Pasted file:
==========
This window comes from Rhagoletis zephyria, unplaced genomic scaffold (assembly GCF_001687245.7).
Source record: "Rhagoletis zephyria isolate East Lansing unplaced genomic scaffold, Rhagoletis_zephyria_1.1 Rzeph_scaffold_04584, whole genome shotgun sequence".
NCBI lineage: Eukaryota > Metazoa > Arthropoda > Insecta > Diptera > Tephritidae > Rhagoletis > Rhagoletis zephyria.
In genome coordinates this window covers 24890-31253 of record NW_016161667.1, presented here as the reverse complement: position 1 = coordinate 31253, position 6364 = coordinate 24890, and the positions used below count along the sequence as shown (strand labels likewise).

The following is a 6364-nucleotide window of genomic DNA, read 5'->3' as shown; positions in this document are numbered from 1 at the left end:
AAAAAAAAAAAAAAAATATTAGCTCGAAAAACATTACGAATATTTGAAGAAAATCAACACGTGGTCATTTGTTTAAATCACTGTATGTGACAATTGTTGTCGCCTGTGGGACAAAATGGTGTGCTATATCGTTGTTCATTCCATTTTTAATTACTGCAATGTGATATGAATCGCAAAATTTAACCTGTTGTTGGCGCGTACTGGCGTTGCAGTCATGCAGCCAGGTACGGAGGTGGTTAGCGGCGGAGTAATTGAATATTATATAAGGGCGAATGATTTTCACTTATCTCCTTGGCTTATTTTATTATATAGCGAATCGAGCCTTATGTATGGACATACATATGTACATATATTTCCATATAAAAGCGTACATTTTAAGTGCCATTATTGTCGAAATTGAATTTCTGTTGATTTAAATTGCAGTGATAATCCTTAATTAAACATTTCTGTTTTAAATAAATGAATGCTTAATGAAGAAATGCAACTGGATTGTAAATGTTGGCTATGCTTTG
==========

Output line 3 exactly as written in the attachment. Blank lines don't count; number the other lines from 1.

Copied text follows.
NCBI lineage: Eukaryota > Metazoa > Arthropoda > Insecta > Diptera > Tephritidae > Rhagoletis > Rhagoletis zephyria.